MHA is the second largest mental health organization in the country (after the National Alliance on Mental Illness) and its former executive director not only testified against Murphy’s bill last year but tangled with the congressman during a heated and a memorable Q & A. Winning the guarded support of MHA is a major achievement for Murphy. MHA was founded by persons with mental illnesses and has historically been the leading voice of consumers on Capitol Hill. (NAMI has been viewed as a predominately parent organization. Ironically, Paul Gionfriddo and his wife, Pam, have a son with mental illness who is the subject of Paul’s book, Losing Tim: How Our Health and Educational Systems Failed My Son With Schizophrenia. When I met them at the MHA national convention a few weeks ago, both spoke openly to me about their frustration trying to get meaningful help for Tim.)

Winning guarded support from MHA, getting the backing of a prominent Democrat in Patrick Kennedy, and appealing to legislators’ heart-strings through state Sen. Creigh Deeds was an inspired trifecta by Murphy. NAMI is on record supporting Murphy’s bill, even though no one from NAMI testified at the hearing and some members are vocally opposing it. Linda Rosenberg, the CEO of the National Council for Behavioral Health, the largest organization representing mental health providers, was quoted in a Murphy-issued press release supporting his bill. Of course, the Treatment Advocacy Center, which is overseen by Dr. Torrey, is pushing for its passage.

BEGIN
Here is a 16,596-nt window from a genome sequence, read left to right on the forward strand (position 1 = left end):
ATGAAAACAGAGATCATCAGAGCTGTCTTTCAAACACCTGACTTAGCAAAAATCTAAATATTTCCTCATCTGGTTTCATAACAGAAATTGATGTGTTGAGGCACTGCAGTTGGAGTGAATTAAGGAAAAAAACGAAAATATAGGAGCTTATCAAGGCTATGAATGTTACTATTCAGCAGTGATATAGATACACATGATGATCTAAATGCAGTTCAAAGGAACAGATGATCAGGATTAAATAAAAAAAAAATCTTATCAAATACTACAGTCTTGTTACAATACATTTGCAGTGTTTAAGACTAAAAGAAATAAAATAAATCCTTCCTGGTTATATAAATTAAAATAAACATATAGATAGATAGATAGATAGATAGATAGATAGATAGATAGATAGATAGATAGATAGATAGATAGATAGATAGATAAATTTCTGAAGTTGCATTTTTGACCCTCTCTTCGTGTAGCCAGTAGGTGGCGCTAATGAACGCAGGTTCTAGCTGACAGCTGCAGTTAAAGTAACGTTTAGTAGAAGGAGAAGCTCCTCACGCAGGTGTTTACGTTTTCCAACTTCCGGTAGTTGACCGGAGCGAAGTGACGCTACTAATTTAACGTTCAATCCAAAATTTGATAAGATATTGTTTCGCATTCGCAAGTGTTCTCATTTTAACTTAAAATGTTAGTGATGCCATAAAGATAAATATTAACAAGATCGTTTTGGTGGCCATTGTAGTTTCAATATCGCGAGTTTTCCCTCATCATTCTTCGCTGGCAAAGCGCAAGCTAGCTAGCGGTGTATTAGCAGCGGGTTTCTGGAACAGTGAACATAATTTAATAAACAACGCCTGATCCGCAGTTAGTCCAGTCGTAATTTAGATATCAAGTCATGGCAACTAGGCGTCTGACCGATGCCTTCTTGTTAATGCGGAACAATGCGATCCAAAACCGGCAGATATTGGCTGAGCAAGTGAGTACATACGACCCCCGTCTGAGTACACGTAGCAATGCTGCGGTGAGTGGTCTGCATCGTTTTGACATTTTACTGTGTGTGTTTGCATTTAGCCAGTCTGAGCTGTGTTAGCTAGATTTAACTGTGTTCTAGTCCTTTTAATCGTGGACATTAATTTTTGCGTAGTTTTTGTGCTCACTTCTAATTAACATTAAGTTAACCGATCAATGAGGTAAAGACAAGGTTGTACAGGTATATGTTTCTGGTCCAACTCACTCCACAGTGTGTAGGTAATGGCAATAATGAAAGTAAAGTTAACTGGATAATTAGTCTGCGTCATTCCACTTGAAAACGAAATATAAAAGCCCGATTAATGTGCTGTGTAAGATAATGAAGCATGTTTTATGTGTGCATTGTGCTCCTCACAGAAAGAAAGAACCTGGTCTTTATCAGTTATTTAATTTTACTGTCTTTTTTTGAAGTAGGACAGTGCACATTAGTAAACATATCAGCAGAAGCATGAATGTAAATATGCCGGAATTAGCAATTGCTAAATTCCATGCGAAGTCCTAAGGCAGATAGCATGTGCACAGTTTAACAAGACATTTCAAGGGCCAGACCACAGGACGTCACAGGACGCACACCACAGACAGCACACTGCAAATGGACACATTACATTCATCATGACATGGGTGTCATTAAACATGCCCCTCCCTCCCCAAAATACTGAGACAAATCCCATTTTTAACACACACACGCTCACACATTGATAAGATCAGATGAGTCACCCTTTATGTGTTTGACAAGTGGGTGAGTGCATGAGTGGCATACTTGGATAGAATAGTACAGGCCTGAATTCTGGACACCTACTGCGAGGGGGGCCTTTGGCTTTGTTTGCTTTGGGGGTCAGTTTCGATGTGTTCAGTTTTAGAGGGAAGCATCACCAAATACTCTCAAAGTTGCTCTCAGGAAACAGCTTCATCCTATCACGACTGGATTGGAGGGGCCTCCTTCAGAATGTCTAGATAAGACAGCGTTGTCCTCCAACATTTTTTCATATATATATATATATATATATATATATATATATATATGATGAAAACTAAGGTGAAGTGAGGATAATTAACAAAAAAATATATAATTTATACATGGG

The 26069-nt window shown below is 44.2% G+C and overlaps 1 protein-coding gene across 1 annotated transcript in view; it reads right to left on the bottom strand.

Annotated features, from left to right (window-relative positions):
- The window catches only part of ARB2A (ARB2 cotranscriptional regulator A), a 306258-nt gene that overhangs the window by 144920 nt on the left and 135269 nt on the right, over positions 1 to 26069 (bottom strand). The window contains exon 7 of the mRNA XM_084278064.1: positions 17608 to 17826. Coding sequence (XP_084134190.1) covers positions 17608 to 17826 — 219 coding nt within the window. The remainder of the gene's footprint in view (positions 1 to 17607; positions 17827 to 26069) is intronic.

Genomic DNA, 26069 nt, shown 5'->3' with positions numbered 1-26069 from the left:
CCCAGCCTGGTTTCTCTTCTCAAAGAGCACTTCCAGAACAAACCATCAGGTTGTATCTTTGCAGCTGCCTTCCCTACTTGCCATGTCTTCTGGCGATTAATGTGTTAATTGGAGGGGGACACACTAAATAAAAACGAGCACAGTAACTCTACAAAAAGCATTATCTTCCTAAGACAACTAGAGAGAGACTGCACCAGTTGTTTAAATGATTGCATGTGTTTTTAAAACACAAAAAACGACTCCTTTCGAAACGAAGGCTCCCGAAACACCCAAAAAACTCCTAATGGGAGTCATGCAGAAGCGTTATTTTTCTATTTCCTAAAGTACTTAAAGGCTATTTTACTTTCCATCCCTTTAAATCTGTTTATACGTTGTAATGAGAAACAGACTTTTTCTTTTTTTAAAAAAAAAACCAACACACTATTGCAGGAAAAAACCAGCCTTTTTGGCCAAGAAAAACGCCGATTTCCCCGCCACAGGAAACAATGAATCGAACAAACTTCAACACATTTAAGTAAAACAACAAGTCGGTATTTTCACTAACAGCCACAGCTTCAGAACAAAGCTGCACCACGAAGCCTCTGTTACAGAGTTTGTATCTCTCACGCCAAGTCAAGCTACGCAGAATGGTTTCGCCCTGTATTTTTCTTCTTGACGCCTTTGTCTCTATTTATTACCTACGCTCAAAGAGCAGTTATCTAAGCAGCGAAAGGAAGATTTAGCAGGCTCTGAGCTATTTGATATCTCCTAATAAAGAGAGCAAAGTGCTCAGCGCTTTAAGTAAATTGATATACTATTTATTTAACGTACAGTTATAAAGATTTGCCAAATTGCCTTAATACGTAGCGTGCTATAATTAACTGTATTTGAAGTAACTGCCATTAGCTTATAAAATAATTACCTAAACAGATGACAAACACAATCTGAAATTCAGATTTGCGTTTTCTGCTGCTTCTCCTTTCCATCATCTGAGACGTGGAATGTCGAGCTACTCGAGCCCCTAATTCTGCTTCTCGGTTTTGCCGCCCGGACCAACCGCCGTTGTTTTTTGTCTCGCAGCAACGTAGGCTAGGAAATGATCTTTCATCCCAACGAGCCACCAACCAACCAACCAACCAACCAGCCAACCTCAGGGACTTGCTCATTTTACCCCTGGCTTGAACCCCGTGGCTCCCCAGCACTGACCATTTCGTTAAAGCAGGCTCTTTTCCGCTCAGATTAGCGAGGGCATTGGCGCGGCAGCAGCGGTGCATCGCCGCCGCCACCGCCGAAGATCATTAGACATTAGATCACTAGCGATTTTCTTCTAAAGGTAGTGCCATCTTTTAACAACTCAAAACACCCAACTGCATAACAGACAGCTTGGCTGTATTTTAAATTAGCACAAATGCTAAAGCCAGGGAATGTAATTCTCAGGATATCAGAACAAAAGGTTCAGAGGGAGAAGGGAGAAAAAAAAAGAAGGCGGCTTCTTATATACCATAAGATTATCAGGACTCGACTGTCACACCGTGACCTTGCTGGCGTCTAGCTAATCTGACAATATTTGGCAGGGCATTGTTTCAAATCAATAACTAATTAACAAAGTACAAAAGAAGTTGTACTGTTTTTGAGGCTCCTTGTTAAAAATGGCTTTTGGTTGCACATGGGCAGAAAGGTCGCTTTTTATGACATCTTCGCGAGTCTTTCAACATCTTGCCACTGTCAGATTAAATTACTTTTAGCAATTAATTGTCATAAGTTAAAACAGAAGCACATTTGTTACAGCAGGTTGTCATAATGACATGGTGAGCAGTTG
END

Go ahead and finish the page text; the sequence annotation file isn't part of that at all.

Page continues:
But it still has critics, including the Bazelon Center for Mental Health Law and several advocacy groups that receive federal funds that most likely will be curtained if Murphy’s legislation becomes law, including the National Empowerment Center run by Dr. Daniel B. Fisher, who was a frequent target of Murphy’s in previous hearings.

Last year, the Democratic leadership introduced a poison bill to kill Murphy’s. While the Democrats haven’t taken that step yet, Rep. Doris Matsui (D-Ca.) introduced legislation called Including Families In Mental Health Recovery Act shortly after Murphy re-submitted his bill and called for major changes in HIPAA intended to give “caregivers” greater access to a loved one’s private medical records. Matsui’s Democratic alternative is designed to block language in Murphy’s. At the hearing yesterday, she argued that changing HIPAA:

“Won’t fix anything. The root problem is awareness of what is and isn’t allowed under the law.”

Her bill would require the federal government to do a better job educating hospitals and providers about what HIPAA requires rather than modifying the law.

I’ll end this blog by quoting Senator Deeds’ testimony:

Government was not envisioned to work quickly. And we are geared toward incremental policy changes.

And then he added:

But I am telling you, the time for action is now. Families are struggling. People are dying. Families are grieving.

Virginia State Senator Creigh Deeds

Virginia State Senator Creigh Deeds

About the author:

Pete Earley is the bestselling author of such books as The Hot House and Crazy. When he is not spending time with his family, he tours the globe advocating for mental health reform.

Learn more about Pete.